Their last one, Your Day Job was a loosely connected concept album on the trials and tribulation of office work and making your way in life. White collar, post-punk power pop from white bread, suburban middle-classers that has as much to do with rock or punk as a Christmas bonus or a long-term lease option. Not sure why anyone found that interesting or even entertaining. Well, this latest effort is poppy, well produced and easy to listen to. If you like that genre, with some pseudo punk thrown in, you'll probably like this. Maybe rock is experiencing its strongest death throes in decades because most who actually live life on the edge aren’t writing rock ‘n roll any longer. They’re either grinding out rap tunes to make a buck or are too busy trying to score their own cozy little jobs.
NITROMUSK - Things I’ve Done (Stratospheric)
It's a funny thing. We caught part of a Nitromusk set at CBGB a bit over a year ago. They were a strong, straight-ahead guitar band with a definite NYC edge and we meant to check ‘em out some more, but it didn’t happen. Now the Things I’ve Done EP lands in our lap out of the blue and we remember what originally attracted us to this foursome. There may be a bit of a pop feel to the five songs performed here, but just below the somewhat commercial dynamic is an edgy street feel that recalls the days when power pop was just a slightly more presentable cousin of punk. Small wonder that producer Daniel Rey (who continues to reflect our own tastes in rock) is working on a full length with them. For now, this EP is an enticing sampler of things to come.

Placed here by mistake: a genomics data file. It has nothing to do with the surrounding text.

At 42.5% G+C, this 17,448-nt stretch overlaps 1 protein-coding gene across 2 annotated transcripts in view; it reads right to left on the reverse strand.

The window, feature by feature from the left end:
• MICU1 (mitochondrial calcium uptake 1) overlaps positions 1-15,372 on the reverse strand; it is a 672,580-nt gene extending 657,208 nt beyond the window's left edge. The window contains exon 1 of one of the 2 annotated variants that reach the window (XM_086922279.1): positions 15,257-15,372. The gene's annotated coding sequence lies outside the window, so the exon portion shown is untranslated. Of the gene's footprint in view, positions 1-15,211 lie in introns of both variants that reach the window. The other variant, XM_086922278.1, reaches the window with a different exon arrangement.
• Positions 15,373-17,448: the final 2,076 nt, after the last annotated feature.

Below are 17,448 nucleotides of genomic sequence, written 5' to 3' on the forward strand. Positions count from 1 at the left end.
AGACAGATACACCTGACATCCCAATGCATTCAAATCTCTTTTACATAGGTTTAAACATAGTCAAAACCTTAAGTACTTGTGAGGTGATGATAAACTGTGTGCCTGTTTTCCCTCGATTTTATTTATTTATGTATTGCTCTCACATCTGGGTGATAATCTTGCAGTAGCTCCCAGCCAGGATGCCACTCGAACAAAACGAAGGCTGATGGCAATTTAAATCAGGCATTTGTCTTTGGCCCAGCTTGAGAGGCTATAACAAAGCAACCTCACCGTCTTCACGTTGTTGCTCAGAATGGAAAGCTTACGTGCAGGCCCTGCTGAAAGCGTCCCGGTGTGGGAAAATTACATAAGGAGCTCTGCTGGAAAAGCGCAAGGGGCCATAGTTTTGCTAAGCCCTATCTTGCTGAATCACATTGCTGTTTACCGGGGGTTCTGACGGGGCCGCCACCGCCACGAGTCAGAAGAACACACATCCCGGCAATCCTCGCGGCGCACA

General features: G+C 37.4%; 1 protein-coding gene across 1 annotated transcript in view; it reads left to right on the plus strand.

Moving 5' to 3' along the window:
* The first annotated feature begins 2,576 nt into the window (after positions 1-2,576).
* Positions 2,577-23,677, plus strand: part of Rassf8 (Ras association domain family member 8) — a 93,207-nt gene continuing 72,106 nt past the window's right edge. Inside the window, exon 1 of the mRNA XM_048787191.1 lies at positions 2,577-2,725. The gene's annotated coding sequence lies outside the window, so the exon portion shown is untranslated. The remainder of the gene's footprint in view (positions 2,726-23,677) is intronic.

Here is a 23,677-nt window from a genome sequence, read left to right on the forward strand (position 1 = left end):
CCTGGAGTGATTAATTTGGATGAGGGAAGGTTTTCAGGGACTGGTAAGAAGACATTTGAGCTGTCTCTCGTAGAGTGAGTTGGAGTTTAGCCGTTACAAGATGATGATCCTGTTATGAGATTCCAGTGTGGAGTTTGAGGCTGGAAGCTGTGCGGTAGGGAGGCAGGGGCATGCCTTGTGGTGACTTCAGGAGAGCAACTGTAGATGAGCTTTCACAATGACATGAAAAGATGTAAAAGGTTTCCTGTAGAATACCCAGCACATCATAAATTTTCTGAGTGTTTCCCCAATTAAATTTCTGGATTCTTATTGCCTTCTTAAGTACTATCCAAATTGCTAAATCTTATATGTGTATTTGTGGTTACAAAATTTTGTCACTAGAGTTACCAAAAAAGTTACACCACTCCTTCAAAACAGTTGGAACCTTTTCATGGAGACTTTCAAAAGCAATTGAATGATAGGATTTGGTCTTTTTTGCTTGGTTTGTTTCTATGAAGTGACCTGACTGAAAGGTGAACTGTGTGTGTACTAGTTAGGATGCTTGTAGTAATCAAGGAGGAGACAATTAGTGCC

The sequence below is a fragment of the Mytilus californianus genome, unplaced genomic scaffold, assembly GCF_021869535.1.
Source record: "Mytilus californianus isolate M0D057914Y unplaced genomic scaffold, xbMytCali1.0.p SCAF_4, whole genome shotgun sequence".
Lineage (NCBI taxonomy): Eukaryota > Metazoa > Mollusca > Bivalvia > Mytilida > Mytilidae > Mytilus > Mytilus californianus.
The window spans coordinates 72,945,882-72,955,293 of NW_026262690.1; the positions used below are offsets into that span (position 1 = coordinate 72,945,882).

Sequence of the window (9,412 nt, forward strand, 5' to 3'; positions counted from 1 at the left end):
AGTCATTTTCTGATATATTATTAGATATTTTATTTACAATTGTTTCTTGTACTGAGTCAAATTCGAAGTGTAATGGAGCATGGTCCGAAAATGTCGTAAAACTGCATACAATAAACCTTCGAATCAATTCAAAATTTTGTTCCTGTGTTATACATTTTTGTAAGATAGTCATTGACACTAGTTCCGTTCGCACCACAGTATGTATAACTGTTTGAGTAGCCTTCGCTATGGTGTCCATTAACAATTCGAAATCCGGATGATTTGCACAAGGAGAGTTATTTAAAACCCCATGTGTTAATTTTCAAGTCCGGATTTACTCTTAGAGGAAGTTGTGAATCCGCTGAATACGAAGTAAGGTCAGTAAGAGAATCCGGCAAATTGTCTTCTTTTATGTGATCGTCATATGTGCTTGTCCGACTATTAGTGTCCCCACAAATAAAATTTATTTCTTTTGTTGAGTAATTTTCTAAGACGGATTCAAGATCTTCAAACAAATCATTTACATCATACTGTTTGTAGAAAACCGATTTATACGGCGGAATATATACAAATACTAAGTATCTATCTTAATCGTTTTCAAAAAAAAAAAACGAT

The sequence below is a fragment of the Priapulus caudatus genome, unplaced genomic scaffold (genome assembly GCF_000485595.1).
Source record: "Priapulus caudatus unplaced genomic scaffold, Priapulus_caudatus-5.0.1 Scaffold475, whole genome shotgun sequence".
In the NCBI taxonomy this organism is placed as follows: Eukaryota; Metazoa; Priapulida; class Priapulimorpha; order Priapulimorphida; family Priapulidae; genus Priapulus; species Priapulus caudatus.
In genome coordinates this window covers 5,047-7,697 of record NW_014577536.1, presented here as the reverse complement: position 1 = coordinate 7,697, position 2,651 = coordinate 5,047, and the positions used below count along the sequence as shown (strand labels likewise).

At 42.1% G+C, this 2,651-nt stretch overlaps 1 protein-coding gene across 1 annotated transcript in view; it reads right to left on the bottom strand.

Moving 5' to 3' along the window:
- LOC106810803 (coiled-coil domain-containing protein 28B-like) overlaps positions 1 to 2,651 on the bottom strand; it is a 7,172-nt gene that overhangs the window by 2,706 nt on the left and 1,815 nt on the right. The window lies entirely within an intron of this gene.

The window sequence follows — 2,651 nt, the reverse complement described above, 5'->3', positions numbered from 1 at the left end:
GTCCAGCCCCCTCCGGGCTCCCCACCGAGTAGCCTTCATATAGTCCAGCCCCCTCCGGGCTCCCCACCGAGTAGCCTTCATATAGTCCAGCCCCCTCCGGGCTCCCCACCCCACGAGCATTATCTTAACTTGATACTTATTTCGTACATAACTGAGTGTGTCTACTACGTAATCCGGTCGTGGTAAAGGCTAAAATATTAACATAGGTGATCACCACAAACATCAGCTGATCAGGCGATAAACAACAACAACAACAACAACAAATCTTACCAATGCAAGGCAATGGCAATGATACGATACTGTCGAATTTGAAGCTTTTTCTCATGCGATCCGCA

THE IZZYS - The Izzys (Kanine)
You won’t hear any Brit or Euro influences on The Izzys’ self titled debut. They’re a distinctly American band and they’ve borrowed heavily from this country’s traditional music - blues, country and even bluegrass. All elements that were the original basis of rock. But this isn’t a history lesson and you don’t really need to know any of that because The Izzys are a very modern evolution of roots music and this CD rocks with a sad/happy refrain brought home by the slide guitar and nervous, broken-hearted/riding-high vocals of Mike Storey. Of special delight are the cry in your beer beauty of “Lonely,” the country/punk “Strange” and centerpiece “Dreaming” with its driving beat and relentless guitar hook. There’s also a video of that very catchy one on the CD.
HEAD QUARTERS - Good Thing (Gone Wrong) / Make Ya Break Ya